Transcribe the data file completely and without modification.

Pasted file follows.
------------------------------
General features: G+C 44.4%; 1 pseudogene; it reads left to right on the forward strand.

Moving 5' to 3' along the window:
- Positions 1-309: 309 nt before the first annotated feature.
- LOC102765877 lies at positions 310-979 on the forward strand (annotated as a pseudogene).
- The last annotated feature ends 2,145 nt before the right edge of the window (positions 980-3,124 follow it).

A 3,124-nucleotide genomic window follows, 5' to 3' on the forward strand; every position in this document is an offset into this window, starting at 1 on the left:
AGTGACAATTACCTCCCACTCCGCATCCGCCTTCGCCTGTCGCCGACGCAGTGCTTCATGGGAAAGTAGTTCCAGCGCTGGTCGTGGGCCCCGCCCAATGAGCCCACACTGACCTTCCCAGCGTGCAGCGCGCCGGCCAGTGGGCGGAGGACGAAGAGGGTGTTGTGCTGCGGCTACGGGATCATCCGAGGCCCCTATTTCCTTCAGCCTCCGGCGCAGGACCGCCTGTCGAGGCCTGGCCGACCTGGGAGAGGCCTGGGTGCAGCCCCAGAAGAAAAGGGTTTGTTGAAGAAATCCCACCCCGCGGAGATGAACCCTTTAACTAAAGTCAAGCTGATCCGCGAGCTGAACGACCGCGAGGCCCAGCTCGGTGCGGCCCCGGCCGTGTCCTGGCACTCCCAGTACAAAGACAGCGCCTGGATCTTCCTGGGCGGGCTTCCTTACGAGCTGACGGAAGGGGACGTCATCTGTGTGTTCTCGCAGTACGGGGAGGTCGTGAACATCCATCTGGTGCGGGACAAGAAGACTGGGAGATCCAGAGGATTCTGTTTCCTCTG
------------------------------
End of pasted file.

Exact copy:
General features: G+C 44.4%; 1 pseudogene; it reads left to right on the forward strand.

Moving 5' to 3' along the window:
- Positions 1-309: 309 nt before the first annotated feature.
- LOC102765877 lies at positions 310-979 on the forward strand (annotated as a pseudogene).
- The last annotated feature ends 2,145 nt before the right edge of the window (positions 980-3,124 follow it).

A 3,124-nucleotide genomic window follows, 5' to 3' on the forward strand; every position in this document is an offset into this window, starting at 1 on the left:
AGTGACAATTACCTCCCACTCCGCATCCGCCTTCGCCTGTCGCCGACGCAGTGCTTCATGGGAAAGTAGTTCCAGCGCTGGTCGTGGGCCCCGCCCAATGAGCCCACACTGACCTTCCCAGCGTGCAGCGCGCCGGCCAGTGGGCGGAGGACGAAGAGGGTGTTGTGCTGCGGCTACGGGATCATCCGAGGCCCCTATTTCCTTCAGCCTCCGGCGCAGGACCGCCTGTCGAGGCCTGGCCGACCTGGGAGAGGCCTGGGTGCAGCCCCAGAAGAAAAGGGTTTGTTGAAGAAATCCCACCCCGCGGAGATGAACCCTTTAACTAAAGTCAAGCTGATCCGCGAGCTGAACGACCGCGAGGCCCAGCTCGGTGCGGCCCCGGCCGTGTCCTGGCACTCCCAGTACAAAGACAGCGCCTGGATCTTCCTGGGCGGGCTTCCTTACGAGCTGACGGAAGGGGACGTCATCTGTGTGTTCTCGCAGTACGGGGAGGTCGTGAACATCCATCTGGTGCGGGACAAGAAGACTGGGAGATCCAGAGGATTCTGTTTCCTCTG